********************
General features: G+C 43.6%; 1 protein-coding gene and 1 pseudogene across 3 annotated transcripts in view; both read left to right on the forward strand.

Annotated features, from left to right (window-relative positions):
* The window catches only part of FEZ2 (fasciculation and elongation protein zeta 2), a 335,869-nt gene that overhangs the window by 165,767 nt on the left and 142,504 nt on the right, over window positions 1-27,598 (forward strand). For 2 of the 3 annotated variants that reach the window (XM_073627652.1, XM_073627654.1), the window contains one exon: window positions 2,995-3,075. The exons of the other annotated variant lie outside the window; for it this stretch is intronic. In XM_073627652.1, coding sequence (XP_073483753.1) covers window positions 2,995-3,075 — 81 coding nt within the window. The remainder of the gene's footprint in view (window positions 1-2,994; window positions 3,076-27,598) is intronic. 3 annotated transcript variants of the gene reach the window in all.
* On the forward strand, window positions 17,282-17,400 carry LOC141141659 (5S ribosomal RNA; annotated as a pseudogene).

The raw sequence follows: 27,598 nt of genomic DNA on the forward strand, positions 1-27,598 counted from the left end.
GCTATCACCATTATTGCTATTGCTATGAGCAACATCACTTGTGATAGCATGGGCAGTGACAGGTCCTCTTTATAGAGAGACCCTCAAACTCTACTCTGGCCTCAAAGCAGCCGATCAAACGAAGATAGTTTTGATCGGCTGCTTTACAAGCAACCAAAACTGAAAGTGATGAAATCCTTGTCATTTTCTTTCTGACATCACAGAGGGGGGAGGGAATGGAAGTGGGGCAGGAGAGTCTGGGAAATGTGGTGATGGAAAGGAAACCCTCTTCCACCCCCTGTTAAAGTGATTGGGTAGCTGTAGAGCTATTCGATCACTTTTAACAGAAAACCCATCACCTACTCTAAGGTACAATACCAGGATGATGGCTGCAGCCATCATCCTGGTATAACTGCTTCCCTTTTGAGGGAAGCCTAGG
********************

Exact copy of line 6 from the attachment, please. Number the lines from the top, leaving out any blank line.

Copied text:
GCTATCACCATTATTGCTATTGCTATGAGCAACATCACTTGTGATAGCATGGGCAGTGACAGGTCCTCTTTATAGAGAGACCCTCAAACTCTACTCTGGCCTCAAAGCAGCCGATCAAACGAAGATAGTTTTGATCGGCTGCTTTACAAGCAACCAAAACTGAAAGTGATGAAATCCTTGTCATTTTCTTTCTGACATCACAGAGGGGGGAGGGAATGGAAGTGGGGCAGGAGAGTCTGGGAAATGTGGTGATGGAAAGGAAACCCTCTTCCACCCCCTGTTAAAGTGATTGGGTAGCTGTAGAGCTATTCGATCACTTTTAACAGAAAACCCATCACCTACTCTAAGGTACAATACCAGGATGATGGCTGCAGCCATCATCCTGGTATAACTGCTTCCCTTTTGAGGGAAGCCTAGG